Bluetooth Clocks

 Every Bluetooth unit has an internal system clock that determines the

timing and hopping of the transceiver. The Bluetooth clock is derived

from a free running native clock that is never adjusted and is never turned

off. For synchronization with other units, only offsets are used that,

added to the native clock, provide temporary Bluetooth clocks which

are mutually synchronized.  The Bluetooth clock has no relation to the

time of day. The Bluetooth clock is very important for the Bluetooth

transceiver as it is involved in timing a number of important events without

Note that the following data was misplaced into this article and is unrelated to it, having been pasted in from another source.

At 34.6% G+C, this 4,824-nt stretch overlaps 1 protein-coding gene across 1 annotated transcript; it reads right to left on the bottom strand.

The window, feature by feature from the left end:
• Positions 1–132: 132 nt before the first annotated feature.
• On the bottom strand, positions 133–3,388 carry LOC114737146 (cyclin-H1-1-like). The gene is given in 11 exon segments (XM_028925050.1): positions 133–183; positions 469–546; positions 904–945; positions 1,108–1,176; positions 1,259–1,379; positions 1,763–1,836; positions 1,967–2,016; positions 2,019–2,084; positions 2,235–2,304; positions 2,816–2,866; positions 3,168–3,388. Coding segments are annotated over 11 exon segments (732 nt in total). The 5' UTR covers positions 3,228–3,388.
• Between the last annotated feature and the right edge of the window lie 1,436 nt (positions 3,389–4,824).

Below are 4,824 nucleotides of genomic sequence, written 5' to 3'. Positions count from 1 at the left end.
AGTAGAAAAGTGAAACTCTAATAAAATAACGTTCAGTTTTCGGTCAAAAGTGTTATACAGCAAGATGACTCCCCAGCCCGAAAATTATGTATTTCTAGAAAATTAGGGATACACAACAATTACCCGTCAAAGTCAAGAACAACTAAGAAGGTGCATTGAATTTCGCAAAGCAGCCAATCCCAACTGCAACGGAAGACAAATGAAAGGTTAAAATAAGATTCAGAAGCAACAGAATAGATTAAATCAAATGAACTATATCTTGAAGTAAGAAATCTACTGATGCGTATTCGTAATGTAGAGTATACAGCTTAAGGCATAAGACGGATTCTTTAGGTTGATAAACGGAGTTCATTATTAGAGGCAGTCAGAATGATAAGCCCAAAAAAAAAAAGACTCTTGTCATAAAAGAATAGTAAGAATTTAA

which communication is not possible. Its resolution is at least half the

TX or RX slot length, or 312.5 microseconds. The clock has a cycle of

about a day. If the clock is implemented with a counter, a 28-bit

counter is required that wraps around at 228 -1. The LSB ticks in

units of 312.5 microseconds, giving a clock rate of 3.2 kHz.